The United Kingdom Foreign Secretary, Jeremy Hunt, says the Boko Haram insurgency in the North-East has displaced two million people, stressing that should Nigeria seek its support in the fight against Boko Haram, Britain would be ready to offer assistance.
He said a perceived rift between the Nigerian Army and the local populace in the North-east is fueling violence in the region, reiterating that the British government would be willing to support the military fight insurgency, only “if the authorities ask for help.”
He gave the latest assurance while on a visit to Maiduguri as part of his Africa tour seeking ‘new UK partnerships’ across Africa, The Guardian, (UK) reports.
“I am here in Maiduguri North-east Nigeria, where the conflict which has involved both Boko Haram and Islamic state West Africa has meant that two million people have been displaced living in, effectively, refugee camps.
“And the U.K is supporting the World Food Programme (WFP) which is doing an extraordinary job. We have given £150 million since the start of the conflict and they have been able to feed 1.5 million people as a result of their activities here.
“I think the crucial deciding factor is the willingness and enthusiasm of the Nigerian government and the Nigerian army to work closely with us – we would like to support and help them, but they are a sovereign nation and they have got to want our help,” Hunt reportedly said.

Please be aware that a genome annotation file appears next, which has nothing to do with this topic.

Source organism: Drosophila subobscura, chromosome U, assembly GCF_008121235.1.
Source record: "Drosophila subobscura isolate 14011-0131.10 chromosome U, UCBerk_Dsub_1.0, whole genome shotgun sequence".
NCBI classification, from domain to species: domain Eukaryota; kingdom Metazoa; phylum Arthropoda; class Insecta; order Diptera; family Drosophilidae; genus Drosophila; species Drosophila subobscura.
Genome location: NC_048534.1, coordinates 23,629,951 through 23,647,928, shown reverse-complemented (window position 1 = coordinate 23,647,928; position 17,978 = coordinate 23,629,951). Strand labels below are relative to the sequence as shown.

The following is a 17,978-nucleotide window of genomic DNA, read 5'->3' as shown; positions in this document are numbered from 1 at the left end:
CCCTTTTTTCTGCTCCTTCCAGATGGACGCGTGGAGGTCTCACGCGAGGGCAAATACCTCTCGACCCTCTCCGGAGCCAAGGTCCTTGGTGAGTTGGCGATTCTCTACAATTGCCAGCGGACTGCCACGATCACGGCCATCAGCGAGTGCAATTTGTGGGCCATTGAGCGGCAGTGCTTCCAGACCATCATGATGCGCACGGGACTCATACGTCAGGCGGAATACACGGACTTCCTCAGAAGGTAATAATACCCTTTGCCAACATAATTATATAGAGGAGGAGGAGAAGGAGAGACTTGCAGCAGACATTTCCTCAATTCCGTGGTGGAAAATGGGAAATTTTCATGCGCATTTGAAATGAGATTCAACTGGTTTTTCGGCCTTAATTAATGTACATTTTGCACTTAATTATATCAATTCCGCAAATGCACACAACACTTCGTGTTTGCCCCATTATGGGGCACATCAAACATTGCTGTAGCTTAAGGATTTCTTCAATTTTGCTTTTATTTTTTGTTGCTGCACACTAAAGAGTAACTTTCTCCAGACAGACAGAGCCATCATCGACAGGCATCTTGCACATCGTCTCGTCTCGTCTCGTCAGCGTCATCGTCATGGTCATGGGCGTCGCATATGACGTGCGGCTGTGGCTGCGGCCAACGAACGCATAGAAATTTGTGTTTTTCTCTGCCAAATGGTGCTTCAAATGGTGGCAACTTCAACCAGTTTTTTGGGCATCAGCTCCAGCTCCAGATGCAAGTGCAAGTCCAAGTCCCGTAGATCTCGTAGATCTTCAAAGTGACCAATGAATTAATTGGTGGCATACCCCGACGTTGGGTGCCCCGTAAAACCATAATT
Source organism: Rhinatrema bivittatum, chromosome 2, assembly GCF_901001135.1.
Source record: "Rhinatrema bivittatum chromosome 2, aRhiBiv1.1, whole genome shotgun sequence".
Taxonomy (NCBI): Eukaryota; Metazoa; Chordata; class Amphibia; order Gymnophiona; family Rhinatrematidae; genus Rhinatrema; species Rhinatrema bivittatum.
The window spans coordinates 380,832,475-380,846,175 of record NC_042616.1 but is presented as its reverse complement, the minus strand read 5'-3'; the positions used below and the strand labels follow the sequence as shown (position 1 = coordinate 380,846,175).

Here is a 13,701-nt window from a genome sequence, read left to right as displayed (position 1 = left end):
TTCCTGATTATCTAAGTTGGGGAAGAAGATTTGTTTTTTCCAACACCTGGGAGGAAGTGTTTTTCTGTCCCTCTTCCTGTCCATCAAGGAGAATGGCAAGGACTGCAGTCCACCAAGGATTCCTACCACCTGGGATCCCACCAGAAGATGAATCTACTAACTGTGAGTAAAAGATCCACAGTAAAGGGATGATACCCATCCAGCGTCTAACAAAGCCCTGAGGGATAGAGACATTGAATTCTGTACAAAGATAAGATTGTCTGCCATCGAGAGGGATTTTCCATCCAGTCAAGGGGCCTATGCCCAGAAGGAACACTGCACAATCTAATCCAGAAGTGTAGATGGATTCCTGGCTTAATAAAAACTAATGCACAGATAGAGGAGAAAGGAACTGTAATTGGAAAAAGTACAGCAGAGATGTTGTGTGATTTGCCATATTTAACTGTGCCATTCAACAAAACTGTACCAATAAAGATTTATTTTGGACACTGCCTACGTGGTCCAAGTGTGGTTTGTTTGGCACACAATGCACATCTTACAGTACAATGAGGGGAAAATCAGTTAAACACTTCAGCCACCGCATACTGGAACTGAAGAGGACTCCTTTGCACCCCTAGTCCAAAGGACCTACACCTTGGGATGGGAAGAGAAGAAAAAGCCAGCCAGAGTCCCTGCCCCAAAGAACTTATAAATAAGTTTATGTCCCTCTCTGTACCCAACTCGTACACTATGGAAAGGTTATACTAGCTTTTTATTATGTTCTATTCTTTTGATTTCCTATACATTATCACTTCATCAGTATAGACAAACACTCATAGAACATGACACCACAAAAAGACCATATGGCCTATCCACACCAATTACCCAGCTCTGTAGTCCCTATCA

The British envoy also accused the military of moving the locals into towns “and assuming the ones that are not in a secure area are members of Boko Haram.”
He said while the approach is understandable, “the effect means depriving the indigenes of their livelihood and homes.”
“The feedback I got from NGOs on the ground is that lack of trust between the authorities and local people is one of the things that is fuelling the problem at the moment.
“The Nigerian army strategy is largely about herding people into towns and saying if you are not in a secure area, we are going to assume you are Boko Haram and/or Islamic State west Africa,” he added.
The foreign secretary, while on the North-East visit, also reaffirmed the UK government’s commitment to fighting Boko Haram and the Islamic State in West Africa.
“The conflict here involving Boko Haram and Islamic State has displaced two million people. UK support for the World Food Programme has helped feed 1.5 million, but, we are also focusing on long term solutions to improving livelihoods and opportunity,” he said.
The UK has also agreed to help Nigeria with non-oil exports by increasing the air freight capacity of British Airways, its national carrier – provided the efficiency of Nigeria’s international airports increases.